I think I’m still drunk on this scene. Everything was just perfect: Dorinda’s over-teased hair, Ramona wondering why all the men aren’t paying attention to her, Tinsley reeking of her favorite perfume Frozen Eggs by Desperation. All of it. Oh, and did you hear that Bethenny ordered ahead! Because she couldn’t be the first one there to order for everyone, she literally called up the restaurant and ordered ahead. Dear all of my friends and acquaintances, if any of you ever do that to me at dinner, I will go into your phone, find the nude pictures, and email them to your moms. Just try it. Just fucking try it.
What really makes it amazing, though, is that it’s a spectator sport. These women are getting up and down from the table and swarming around it like a wasp’s nest that just realized Anthony Scaramucci is nearby. (If you were a stinging insect, wouldn’t you go out of your way to bite the Mooch right on his grundle?) There are people at other tables trying to enjoy a ludicrously themed meal and just eyeing them. They do not seem to be enjoying the cameras. Bravo should really sell tickets to these dinners. I would pay hundreds of dollars for one of those tables to watch this fight unfold in real life and have my mouth agape on three seconds of a reality-television program.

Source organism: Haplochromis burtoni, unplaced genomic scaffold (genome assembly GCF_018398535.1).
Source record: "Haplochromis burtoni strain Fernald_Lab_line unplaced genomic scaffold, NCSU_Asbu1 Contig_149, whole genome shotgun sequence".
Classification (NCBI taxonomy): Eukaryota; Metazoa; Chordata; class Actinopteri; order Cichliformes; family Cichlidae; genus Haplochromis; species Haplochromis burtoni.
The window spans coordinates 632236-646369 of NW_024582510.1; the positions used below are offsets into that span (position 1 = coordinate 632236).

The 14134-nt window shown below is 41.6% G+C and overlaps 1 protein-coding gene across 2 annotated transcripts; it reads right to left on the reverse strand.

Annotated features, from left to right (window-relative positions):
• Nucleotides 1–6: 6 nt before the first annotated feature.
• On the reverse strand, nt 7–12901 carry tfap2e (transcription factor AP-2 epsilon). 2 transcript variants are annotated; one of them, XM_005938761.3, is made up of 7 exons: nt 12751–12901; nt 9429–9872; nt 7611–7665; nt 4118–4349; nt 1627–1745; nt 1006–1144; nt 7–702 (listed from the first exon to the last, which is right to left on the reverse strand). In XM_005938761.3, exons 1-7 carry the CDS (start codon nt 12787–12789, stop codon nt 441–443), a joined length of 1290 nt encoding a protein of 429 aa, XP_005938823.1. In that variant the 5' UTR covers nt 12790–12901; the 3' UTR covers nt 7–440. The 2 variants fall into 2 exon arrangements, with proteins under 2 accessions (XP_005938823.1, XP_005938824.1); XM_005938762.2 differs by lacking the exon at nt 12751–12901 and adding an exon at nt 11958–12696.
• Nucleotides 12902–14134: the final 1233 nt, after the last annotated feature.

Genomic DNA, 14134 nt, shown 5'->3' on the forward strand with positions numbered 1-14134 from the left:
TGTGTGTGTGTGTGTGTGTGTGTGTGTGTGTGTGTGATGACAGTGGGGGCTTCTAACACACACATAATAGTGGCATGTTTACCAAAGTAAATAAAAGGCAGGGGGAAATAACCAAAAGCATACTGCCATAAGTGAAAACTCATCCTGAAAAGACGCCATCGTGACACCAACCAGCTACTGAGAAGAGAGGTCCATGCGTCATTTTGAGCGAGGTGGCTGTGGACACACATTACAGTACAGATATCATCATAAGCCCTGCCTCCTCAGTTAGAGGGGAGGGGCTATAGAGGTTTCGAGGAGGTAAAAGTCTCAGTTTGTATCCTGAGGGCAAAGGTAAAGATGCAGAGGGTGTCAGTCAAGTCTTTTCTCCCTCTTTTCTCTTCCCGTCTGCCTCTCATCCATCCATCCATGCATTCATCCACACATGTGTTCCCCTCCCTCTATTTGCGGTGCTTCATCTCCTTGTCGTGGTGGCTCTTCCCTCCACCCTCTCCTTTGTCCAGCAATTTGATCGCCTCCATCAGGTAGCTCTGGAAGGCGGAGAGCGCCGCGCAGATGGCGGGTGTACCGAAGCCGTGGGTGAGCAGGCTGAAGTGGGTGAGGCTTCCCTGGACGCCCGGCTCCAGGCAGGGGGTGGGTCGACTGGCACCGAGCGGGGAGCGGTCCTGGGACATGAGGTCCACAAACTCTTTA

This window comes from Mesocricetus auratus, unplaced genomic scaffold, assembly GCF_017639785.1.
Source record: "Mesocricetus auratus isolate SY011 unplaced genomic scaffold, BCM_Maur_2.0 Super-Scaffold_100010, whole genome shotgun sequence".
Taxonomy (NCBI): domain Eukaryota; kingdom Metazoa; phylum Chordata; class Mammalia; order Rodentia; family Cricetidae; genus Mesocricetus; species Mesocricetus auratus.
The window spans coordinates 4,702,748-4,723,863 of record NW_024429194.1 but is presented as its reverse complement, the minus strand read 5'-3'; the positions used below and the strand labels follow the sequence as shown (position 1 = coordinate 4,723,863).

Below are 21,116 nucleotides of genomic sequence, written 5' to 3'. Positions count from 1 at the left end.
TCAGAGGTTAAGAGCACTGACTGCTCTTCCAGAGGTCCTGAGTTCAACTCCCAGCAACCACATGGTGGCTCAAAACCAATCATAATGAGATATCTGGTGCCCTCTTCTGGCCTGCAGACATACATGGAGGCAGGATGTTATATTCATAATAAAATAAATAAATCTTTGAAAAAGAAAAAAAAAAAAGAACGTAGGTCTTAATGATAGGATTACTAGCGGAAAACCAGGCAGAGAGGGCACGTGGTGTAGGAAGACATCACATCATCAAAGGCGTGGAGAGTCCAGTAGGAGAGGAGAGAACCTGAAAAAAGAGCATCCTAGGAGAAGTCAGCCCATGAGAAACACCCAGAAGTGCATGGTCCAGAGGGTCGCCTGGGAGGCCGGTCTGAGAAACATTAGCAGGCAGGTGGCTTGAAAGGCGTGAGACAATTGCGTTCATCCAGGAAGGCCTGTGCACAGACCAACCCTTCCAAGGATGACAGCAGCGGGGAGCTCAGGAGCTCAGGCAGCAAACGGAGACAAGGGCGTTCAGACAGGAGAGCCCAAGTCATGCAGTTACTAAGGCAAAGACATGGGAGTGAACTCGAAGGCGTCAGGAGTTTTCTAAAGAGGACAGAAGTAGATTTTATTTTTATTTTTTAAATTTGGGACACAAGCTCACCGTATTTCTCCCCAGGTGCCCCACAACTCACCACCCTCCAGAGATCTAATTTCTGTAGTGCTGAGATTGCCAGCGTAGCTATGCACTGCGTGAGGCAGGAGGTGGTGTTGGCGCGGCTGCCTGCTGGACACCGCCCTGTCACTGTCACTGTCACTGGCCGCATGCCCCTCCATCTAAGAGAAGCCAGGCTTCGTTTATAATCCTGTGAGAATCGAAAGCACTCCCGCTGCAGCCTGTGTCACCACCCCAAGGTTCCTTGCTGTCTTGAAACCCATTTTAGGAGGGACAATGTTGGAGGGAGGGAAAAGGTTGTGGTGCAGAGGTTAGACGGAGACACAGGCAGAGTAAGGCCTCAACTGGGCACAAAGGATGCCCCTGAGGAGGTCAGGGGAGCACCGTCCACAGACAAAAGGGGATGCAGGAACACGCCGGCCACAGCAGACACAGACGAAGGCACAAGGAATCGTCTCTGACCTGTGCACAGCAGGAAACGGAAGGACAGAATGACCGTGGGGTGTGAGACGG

Instead, they have these scowling Muggles who sit there wondering what is happening. Why are they being so loud?, they wonder, as the waves hum against the sand just a few blocks away. They stare up into the starless sky and hope that the expanse will swallow these women whole. They hope that the darkness from whence they came will embrace them once again and deliver us all into the light. They feel the cool breeze against their arms and the hot, scorching inconvenience in the back of their throats, and just as they’re all about to get up and tell one of the women that they’re ruining everyone else’s meal, a Lobster Pop-Tart arrives and somehow puts everything into radical perspective.